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In possibly the strangest editorial on Easter ever written, “Nailing the cross to mind and body” Elizabeth Farrelly actually got past the usual bunnies, coloured eggs and cuteness as she stretched her imagination to find the meaning of Easter. [Click here to read her Sydney Morning Herald editorial] While trying to connect biology and worship, Farrelly [...]

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In the March 2013 issue of Quadrant, “one of Australia’s leading intellectual magazines,” Michael Giffin made a plea for rationality in his article The Church, Its Enemies, and Child Abuse. He points out that “unfortunately (the media) reports (child abuse) in a way that, in the public mind, links it predominantly with the Catholic Church, as [...]

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My previous post raised a question about the meaning of “authenticity” — does it apply to beliefs or the state of an individual holding a belief? And why should anyone care anyway? The OED defines authenticity as ”the quality of being authentic” — and authentic means “Of authority, authoritative, entitled to obedience or respect” in the [...]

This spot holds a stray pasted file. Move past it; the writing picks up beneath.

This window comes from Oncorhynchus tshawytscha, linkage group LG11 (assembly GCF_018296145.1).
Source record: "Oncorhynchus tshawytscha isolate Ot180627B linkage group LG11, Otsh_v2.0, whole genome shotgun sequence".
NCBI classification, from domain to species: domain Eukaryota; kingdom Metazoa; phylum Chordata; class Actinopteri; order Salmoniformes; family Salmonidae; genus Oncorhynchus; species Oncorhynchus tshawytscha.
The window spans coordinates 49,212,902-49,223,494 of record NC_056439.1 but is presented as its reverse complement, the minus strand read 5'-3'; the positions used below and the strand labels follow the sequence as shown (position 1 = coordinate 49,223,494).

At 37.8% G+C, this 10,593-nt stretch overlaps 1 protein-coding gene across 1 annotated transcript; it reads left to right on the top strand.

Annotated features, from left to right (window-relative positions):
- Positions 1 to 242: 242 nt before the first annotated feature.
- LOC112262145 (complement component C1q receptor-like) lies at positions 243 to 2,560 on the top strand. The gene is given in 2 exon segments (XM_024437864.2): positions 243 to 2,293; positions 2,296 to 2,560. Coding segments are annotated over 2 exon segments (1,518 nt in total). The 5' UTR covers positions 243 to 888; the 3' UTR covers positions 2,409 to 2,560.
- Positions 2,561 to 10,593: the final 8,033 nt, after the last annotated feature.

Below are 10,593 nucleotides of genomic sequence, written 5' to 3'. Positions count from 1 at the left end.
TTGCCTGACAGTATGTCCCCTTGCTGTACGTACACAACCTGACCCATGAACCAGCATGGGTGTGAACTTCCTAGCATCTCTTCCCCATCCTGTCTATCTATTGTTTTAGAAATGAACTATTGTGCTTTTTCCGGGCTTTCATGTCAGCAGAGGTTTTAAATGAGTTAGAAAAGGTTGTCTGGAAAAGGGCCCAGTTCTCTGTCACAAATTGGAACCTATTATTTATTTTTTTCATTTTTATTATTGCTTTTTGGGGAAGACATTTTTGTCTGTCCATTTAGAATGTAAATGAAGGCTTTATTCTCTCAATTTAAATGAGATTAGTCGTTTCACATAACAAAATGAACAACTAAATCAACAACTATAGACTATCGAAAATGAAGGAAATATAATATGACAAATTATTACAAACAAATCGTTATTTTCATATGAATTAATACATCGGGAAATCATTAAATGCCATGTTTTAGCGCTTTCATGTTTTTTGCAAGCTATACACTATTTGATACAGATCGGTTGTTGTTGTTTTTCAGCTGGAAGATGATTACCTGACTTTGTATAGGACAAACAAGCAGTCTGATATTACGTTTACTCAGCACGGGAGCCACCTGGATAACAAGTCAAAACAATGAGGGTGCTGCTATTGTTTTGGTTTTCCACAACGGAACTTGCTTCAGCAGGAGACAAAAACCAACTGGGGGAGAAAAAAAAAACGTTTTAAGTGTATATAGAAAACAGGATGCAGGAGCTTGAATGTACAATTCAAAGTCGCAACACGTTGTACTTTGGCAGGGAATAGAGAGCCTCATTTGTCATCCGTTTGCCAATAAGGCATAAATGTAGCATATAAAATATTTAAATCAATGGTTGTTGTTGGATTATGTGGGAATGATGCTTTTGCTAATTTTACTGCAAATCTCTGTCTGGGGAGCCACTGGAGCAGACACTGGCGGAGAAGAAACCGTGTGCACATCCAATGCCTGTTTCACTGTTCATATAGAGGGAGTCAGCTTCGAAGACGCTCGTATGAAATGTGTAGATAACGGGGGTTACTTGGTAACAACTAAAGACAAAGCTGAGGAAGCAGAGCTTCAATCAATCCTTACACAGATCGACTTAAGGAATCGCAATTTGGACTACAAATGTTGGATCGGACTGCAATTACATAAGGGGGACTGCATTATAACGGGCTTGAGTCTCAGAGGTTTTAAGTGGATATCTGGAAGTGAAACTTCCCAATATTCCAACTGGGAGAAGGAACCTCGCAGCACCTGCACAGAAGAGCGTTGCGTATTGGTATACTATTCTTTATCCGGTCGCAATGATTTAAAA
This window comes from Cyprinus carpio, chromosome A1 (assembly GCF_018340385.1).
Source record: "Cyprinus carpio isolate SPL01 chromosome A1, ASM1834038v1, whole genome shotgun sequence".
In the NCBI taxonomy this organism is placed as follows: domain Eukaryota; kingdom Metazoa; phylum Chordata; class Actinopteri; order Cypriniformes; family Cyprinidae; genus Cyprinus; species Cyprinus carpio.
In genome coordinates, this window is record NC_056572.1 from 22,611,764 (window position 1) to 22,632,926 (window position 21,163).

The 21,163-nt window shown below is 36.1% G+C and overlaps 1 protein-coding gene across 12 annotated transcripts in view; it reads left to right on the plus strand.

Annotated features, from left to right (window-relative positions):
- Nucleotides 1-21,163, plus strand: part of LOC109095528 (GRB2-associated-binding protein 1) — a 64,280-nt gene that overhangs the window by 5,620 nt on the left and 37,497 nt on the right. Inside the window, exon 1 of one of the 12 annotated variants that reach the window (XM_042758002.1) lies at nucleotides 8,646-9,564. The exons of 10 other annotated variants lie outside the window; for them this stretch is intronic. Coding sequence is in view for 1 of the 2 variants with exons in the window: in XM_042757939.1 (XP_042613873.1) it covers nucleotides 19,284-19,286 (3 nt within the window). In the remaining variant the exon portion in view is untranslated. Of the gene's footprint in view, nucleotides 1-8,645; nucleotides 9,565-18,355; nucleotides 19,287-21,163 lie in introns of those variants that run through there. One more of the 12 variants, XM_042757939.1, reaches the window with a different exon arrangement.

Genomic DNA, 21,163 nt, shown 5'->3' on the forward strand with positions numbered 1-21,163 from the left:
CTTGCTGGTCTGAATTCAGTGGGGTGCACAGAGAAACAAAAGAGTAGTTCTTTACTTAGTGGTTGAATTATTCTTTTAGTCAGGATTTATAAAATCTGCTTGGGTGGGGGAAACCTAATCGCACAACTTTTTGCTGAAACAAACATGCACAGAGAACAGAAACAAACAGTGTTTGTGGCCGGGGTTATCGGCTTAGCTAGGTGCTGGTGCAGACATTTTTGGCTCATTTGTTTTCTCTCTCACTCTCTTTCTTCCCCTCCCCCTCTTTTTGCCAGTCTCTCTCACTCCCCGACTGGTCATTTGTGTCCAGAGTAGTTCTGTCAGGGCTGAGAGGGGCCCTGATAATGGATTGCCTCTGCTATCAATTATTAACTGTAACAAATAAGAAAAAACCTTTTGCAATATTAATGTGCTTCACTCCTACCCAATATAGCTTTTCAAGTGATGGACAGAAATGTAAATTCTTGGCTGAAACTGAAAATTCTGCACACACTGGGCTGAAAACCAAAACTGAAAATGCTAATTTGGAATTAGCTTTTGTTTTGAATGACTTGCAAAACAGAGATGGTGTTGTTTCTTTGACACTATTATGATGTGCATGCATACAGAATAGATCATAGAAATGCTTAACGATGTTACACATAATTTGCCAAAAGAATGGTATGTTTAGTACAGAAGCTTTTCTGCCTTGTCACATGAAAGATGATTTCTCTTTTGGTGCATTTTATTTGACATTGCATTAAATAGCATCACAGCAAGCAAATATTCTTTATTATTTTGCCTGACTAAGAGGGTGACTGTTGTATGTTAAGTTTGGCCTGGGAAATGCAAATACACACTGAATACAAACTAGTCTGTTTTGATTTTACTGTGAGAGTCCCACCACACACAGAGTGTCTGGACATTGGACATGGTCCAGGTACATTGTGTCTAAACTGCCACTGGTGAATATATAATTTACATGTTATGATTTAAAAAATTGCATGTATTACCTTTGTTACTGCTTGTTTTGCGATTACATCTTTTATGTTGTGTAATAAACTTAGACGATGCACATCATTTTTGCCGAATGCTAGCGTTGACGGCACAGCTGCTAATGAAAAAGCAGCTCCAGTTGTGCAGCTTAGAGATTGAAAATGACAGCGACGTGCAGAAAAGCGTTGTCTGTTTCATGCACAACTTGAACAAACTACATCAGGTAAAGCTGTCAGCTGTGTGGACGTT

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Chris Stedman, a “former Christian” and now an atheist and Chaplain at the Harvard humanist community wrote the following in an article posted on Q, Ideas for the Common Good. [Click here to read the full article] “Recently, I participated in an interfaith dialogue with someone who responded to my bristling at evangelizing by saying: But, [...]

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Warning. This post may upset your accustomed way of thinking about your beliefs. However, in the spirit of what doesn’t kill us makes us stronger, I offer some reflections on the state of belief in the post-postmodern world. In a nutshell, belief is under attack from every direction — but we can also ‘deconstruct’ those [...]

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In the Sunday Life section of the Sydney Sun-Herald there was an article “Sacred Sunday” that got me thinking. The author Susie Burrell never defines what she means by ‘sacred’ but uses a practical ideal as the basis for her well-written article. “. . .we have to actively schedule more rest time, for the benefit [...]